Margaret Winkler-Kehoe: An acoustic study of schwa syllables in monolingual and bilingual German-speaking children
There is little known on the acoustic characteristics of schwas in young children although schwa poses challenges for children in development and also in the acquisition of a second language. This study examines the acoustic correlates of schwa in German-speaking monolingual and bilingual children, aged 2;7 to 3;1. It provides acoustic data on different types of schwa syllables (schwa-only, R-colored schwa, syllabic consonants) in words of differing length (two-syllable vs. multisyllabic) and across different phrase positions (phrase-final vs. non-final), as well as examines whether bilingualism influences the production of schwa. Duration and formant frequency measures were conducted on over 700 productions of schwa syllables extracted from spontaneous speech recordings of three monolingual and three bilingual children. Results indicated significant effects of schwasyllable type on duration and formant frequency measures as well as some differences due to phrase position. There were few differences pertaining to bilingualism with the exception of an increased rate of vowel epenthesis in the production of target syllabic consonants by the bilingual children. The discussion focuses on the acoustic challenge of acquiring schwa-only in comparison to other schwa syllables, which may relate to its reduced length and its variable formant frequency realization.
Inghild Flaate Høyem: Zur Syntax und Semantik absoluter mit-Sätzchen im Deutschen
The present article is concerned with so-called absolute, i.e. non-selected, small clauses headed by the preposition mit (in one of its homonymous uses). Drawing on observations and data in Businger (2011), but contrary to his analysis, I argue for a unified syntactico-semantic analysis of ‚absolute‘ small clauses headed by the preposition mit (‚with‘) and haben-clauses (‚have‘) in German as double subject-predicate structures. Based on Bowers’ (1993, 2001) PrP-analysis, I analyze absolute mit-SCs as adjunct PrPs (PrPadjunct) headed by mit with PRO in Spec and a PrP complement (PrPcomplement), consisting (minimally) of a dative DP and a predicative XP, cf. (1):
(1) [PrP/adjunct PRO mit [PrP/complement DPdat […] XP]]]
Regarding the interpretation of PRO in these adjuncts, I argue that PRO displays the obligatory control (OC) properties described by Landau (2013): 1) the controller must be an argument of the adjunct’s matrix clause (usually, but not always, a subject), 2) long-distance and arbitrary control are ruled out, 3) OC PRO only allows a sloppy reading under ellipsis, and 4) PRO’s antecedent is not restricted to [+human], but also can also be [-human]. Finally, these adjuncts are syntactically and semantically underspecified in the sense that they are not inherently temporal, causal or manner, but are interpreted as such in the corresponding adverbial adjunct positions (cf. Frey & Pittner 1998, 1999 and Pittner 1999).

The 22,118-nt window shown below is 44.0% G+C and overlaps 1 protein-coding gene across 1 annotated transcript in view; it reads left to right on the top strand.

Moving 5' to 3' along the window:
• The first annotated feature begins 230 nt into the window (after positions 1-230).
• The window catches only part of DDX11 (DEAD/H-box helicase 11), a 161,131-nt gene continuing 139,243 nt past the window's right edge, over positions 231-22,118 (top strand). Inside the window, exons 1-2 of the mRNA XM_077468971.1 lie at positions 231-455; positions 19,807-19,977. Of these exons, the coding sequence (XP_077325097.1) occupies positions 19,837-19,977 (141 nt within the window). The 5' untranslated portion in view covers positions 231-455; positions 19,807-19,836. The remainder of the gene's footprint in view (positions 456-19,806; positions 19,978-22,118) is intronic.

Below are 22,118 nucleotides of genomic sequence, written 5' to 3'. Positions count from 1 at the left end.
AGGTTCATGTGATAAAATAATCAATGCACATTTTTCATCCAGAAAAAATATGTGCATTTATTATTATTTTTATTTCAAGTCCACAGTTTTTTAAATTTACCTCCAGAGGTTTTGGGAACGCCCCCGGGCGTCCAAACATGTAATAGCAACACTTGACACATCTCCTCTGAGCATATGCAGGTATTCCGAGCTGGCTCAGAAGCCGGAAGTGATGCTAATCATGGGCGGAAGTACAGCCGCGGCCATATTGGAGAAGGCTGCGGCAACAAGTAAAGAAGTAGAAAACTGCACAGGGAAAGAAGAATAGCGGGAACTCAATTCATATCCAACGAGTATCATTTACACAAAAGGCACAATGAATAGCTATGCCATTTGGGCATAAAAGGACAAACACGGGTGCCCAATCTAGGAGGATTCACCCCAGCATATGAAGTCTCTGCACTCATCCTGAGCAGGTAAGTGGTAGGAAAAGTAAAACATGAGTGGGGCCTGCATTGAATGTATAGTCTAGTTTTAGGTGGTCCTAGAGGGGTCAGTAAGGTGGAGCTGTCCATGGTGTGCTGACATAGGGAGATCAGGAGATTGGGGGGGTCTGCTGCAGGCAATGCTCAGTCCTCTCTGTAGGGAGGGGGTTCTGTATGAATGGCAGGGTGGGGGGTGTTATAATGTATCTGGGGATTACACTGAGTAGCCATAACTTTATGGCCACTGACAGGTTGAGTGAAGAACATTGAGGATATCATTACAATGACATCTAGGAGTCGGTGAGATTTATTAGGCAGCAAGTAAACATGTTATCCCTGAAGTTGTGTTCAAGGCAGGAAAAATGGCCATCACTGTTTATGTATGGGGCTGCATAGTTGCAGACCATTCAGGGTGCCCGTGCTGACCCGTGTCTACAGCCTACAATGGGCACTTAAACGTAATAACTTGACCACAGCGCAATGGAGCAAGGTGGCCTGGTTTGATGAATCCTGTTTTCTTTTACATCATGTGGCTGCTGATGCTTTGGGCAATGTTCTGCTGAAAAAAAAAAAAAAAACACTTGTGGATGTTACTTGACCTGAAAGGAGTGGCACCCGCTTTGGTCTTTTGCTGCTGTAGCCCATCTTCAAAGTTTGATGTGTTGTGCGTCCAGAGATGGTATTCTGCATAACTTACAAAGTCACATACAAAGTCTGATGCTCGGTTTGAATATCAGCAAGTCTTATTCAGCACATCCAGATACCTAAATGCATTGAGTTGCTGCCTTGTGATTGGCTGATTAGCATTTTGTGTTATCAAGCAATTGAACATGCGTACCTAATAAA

Frans Plank: Ist gendern bio?
Lena Straßburger, Hanna Weiland-Breckle, Lara Muhtz & Petra B. Schumacher: Seamantix – ein Brettspiel ohne Worte zum Erwerb semantischer Terminologien
In order to enhance students’ intrinsic motivation and learning achievement in the field of semantics, we developed the board game Seamantix, which supports teaching in introductory semantics through autonomous learning. Seamantix focuses on basic semantic knowledge including semantic relations, propositional logic, truth-conditional semantics, semantic roles and verb classifications. Players of Seamantix explain semantic notions without speaking by positioning tokens on pictograms and thereby provide their fellow players with critical cues. An evaluation of the learning curve via a practice test presented before and after exposure to the board game revealed that students who played the game showed a significant improvement compared to a non-playing control group. Furthermore, the majority of the players rated the design and material associated with the game positively and indicated that they enjoyed playing it.
Patrick Brandt: Rezension
Kertész, András (2017): The Historiography of Generative Linguistics. Tübingen: Narr.